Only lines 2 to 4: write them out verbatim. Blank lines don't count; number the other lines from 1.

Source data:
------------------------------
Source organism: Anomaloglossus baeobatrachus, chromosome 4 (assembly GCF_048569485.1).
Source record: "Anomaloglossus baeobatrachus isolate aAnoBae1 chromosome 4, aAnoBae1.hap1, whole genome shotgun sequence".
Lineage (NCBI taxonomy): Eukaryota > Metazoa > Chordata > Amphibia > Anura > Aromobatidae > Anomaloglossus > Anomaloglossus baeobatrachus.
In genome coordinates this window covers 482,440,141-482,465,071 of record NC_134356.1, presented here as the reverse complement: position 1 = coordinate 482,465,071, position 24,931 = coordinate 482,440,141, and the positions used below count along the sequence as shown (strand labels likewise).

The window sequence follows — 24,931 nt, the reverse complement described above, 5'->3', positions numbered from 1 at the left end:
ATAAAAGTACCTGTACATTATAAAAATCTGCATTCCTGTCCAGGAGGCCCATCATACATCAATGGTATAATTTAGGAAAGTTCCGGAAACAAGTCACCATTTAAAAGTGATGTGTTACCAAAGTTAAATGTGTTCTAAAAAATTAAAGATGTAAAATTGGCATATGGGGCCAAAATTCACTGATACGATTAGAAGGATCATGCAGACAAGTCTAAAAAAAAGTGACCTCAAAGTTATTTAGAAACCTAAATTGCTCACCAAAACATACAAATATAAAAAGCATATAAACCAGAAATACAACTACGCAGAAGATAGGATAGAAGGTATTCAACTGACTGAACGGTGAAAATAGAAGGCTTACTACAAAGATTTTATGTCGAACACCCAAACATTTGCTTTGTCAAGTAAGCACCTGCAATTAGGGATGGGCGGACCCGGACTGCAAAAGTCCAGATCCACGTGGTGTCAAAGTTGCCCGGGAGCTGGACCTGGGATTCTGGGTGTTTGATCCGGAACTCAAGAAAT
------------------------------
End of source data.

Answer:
Source record: "Anomaloglossus baeobatrachus isolate aAnoBae1 chromosome 4, aAnoBae1.hap1, whole genome shotgun sequence".
Lineage (NCBI taxonomy): Eukaryota > Metazoa > Chordata > Amphibia > Anura > Aromobatidae > Anomaloglossus > Anomaloglossus baeobatrachus.
In genome coordinates this window covers 482,440,141-482,465,071 of record NC_134356.1, presented here as the reverse complement: position 1 = coordinate 482,465,071, position 24,931 = coordinate 482,440,141, and the positions used below count along the sequence as shown (strand labels likewise).